The Maine - Canada Border: Back into Calais
July | 2015
July 23, 2015 — On my last day in Canada, I head back across the border. I don't feel nervous this time, just sad that my trip has to come to an end already.
This time, there is a ½ hour wait as I sit in traffic. I stare at this spot and when realize I am cusping two countries, I lean over and snap this photo with my camera phone (above).
Just before I drive onto the bridge, I look around to take in everything around me. It strikes me how serene this park at the edge of the border looks, compared to the Southern Border into México.
This babbling brook that runs under the bridge where I sit waiting in line to cross into Calais is so beautiful. I can't help but notice the extreme contrast of this scene and the dry Rio Grande that separates border towns between Texas and New Mexico, and also between the US and Mexico.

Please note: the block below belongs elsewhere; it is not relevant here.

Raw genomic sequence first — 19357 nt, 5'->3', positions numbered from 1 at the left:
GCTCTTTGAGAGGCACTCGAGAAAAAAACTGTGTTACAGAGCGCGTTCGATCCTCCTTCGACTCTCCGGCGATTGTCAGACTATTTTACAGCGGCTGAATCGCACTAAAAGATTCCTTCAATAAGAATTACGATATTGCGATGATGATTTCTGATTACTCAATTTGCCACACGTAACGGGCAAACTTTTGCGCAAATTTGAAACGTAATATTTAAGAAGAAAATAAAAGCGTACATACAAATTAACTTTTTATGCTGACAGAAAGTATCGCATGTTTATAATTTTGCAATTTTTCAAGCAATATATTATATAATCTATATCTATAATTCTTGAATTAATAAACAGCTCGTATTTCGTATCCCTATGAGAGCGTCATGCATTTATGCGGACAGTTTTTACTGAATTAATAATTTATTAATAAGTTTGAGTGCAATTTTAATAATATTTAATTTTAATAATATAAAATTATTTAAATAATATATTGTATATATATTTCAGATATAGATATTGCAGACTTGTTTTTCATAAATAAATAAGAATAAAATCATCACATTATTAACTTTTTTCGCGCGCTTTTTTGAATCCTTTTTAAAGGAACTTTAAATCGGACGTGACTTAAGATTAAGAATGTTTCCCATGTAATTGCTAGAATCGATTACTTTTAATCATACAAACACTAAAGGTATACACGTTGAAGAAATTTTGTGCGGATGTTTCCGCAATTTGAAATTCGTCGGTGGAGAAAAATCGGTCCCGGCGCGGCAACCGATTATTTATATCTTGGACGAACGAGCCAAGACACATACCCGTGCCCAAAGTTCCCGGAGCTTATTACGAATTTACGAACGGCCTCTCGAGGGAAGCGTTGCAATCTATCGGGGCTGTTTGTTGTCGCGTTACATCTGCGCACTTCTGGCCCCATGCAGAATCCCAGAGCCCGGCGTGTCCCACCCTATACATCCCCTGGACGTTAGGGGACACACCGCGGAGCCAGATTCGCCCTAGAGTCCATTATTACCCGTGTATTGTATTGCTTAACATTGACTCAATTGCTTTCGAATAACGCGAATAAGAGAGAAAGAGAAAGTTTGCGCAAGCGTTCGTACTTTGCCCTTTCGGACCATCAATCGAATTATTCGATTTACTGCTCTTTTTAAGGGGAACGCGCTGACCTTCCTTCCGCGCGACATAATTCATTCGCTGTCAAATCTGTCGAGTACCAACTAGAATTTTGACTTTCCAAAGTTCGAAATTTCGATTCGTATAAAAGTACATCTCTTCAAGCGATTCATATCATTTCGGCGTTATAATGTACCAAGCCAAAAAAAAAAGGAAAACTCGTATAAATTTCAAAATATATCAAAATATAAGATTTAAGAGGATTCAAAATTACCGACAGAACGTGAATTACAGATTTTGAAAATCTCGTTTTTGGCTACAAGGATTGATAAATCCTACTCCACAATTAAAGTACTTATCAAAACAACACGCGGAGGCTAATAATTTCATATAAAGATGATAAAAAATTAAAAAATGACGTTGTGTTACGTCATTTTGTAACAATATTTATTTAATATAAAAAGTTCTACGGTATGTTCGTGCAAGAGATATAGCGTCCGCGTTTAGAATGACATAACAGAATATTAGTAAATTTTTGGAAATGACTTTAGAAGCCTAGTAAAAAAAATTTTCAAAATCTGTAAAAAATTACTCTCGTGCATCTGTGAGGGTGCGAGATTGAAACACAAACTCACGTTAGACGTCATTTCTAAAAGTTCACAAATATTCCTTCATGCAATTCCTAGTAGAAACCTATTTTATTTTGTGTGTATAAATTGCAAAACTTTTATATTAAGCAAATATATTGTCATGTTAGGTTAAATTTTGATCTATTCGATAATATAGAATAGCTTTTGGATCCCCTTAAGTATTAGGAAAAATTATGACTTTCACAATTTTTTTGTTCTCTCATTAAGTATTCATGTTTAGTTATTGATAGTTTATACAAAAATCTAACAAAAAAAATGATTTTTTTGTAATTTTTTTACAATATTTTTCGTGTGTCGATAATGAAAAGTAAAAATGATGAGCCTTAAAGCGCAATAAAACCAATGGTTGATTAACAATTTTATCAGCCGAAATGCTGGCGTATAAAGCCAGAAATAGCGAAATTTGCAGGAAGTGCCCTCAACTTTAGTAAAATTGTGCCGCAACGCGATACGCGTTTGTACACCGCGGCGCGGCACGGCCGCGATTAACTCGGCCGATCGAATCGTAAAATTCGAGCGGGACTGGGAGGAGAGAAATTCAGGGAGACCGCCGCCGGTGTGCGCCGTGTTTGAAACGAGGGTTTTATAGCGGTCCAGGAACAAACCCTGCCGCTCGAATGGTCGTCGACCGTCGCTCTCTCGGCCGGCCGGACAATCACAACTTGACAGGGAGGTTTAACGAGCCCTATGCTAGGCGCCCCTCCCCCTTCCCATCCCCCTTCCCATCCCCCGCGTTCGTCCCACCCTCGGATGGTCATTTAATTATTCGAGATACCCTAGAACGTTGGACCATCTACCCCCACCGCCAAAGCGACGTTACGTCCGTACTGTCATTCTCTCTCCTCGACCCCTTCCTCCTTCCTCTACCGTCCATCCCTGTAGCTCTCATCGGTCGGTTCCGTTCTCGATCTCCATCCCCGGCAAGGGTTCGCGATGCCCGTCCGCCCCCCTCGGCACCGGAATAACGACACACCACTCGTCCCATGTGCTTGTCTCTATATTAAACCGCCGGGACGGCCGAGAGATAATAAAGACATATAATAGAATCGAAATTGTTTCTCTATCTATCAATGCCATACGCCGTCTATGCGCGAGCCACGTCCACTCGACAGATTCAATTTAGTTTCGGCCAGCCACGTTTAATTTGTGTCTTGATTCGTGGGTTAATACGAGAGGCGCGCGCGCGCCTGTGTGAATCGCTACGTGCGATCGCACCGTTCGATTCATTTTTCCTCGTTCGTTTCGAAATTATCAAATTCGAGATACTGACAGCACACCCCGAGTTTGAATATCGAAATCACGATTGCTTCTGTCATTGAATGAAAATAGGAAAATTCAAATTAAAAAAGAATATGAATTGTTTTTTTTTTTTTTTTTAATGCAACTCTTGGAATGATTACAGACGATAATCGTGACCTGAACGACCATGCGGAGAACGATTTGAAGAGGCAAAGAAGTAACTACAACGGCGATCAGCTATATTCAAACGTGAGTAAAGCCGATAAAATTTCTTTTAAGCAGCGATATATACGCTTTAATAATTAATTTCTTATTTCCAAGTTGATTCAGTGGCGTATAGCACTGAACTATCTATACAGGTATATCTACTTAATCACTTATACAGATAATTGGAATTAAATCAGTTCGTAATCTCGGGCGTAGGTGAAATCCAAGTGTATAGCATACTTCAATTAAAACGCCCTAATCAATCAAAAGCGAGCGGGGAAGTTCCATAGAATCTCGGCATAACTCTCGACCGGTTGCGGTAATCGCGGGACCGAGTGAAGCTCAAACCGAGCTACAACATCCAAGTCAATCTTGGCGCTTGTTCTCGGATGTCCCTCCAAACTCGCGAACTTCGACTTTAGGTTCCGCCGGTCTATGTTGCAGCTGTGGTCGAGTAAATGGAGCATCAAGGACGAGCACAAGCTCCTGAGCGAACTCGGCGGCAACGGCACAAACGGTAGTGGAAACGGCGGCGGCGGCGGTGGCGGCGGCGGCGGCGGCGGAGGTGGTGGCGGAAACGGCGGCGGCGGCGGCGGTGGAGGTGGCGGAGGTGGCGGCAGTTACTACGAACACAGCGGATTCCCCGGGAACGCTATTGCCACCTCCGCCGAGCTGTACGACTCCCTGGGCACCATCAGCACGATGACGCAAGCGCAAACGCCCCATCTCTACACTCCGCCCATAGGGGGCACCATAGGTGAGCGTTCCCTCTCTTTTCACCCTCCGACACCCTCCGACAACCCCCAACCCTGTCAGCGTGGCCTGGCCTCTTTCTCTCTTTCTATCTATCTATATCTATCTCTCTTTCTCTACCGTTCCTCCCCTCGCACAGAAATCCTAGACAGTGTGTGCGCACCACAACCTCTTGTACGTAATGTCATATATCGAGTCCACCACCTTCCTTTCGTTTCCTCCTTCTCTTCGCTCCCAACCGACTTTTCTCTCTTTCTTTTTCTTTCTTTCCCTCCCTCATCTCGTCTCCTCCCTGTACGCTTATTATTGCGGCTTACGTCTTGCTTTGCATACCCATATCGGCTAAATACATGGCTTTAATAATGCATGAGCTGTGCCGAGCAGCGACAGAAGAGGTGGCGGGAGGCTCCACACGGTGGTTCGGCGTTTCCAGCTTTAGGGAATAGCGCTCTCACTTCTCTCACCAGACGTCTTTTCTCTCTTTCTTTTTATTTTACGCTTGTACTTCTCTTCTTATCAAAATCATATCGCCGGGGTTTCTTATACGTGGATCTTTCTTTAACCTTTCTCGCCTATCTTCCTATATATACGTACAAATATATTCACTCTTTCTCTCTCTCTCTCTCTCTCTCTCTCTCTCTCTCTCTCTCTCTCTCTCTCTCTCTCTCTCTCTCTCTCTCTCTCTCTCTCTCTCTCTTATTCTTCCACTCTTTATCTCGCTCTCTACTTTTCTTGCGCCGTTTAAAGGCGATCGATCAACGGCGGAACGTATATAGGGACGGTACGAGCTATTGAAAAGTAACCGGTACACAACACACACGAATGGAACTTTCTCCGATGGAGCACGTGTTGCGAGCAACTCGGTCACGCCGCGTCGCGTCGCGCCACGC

As I sit and wait at the border, I spot these two agents and remember what a guide at the Calais Visitor Center told me when I ask what type of jobs people seek out in this border town. The federal government and specifically jobs with the Custom Border Patrol (CBP) are plentiful. Local residents get first choice to take the federal exam and then apply for these jobs, but CBP agents from across the country also move here to take these jobs.
I ask whether the locals resent that non-residents come to Calais for these jobs, and I am told that they are fine with this. With the many jobs available in this area that include the federal government, migrant field work and the paper mills residents in both Canada and Northern Maine welcome the additional laborers. It keeps the manufacturing plants humming and fields picked clean so that local products can be sold to keep up with the demand across the country.
My mind wanders back to the present as the line begins to move. I notice that the check in station is much, much smaller than its counterpart on the Mexican border. After a brief stop at the sign below, I pull up, show the Border Patrol guard my ID and enter back into U.S. soil. He welcomes me back into America, waves and wishes me well.
I continue my trip back down into Southern Maine feeling satisfied, happy and rested.